There’s this thing called The Bechdel Test, orginially started by a feminist and cartoonist named Alison Bechdel. You can read more about it if you want, but essentially she made a comment on movies and how women are portrayed often as secondary or peripheral characters. To pass, a movie must pass the following criteria:
1. It has to have at least two women in it
2. Who talk to each other
3. About something besides a man
Guess which movies pass this test? Yup. All three Twilight Saga movies.
I totally get the feminist complaints against Twilight. They are not compelling enough for me, but I hear what they are saying. Why don’t other books get this kind of scrutiny? Is it because it’s marketed towards younger girls and some people get all, “think of the children”?
He sneaks into her room at night, which, sure, in real life, Ew. Stalker. Call the police, I don’t care how hot he is. I think everyone gets that, even the Impressionable Youth. (Note To Any Impressionable Men Reading This: seriously do not do this. In real life it’s creepy and also very illegal). The thing that makes all of it okay is the mutual feelings they have for each other. They are both completely undone by each other. They are crazy and unhealthy and over the moon and oh yeah, also it’s a fantasy. Stupid real life gets in the way of stuff like that, but in a book it can happen.
Bella doesn’t change for Edward. THAT would be way more weird and icky to me. But she is just herself; she is quiet and bookish and clumsy, and Edward loves her. More than loves her, he is epically transformed by her. He does, in a very real way, “change” her, but then that is a whole other classic film and literature idea that entire books are written about, many of which I had to read for a 300 level college course about Female Voice in Cinema, and let’s not get into all that just now. Suffice it to say that is a Thing That Happens in Stories A Lot.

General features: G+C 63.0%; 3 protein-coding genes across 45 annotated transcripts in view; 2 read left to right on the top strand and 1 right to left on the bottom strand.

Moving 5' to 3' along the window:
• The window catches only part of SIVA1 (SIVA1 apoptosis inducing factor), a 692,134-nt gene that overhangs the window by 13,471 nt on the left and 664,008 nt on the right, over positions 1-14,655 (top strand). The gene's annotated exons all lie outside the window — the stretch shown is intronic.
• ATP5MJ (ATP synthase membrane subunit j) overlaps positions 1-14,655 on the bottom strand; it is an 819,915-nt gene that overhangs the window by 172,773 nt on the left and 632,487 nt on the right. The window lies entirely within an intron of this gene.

One of the ickiest moments is when Edward takes her car engine apart so she can’t leave. Which is clearly abhorrent behavior, even if he is protecting her from werewolves. But here’s the thing: Bella calls him on it. Edward apologizes for the crazy behaviour, admits it was way overboard and pledges to not do anything like it again. One of the compelling things for me is the way they both change and grow with each other, and because of each other. Remember, Edward has no real experience with relationships; he is both a 17 year old boy and an eternal being who thought he was above it all in terms of love and sex. In short, he is wigging out a bit.
So, I see what some people are talking about, but I am just not buying it. And I don’t think teenagers are, either. Kids are way smarter than anybody gives them credit for, and often smarter than they act on the surface. They will glean what they will from the books and other media they consume, just like everyone else; mostly they will pick up on the things that they are interested in and that they relate to the most. The weirdness in the Twilight series mostly comes from supernatural situations and therefore does not relate to things the average person is likely to come up against. Unless your kid falls in love with a 100 year old man that sparkles. Then you will have to have some family talks, I guess.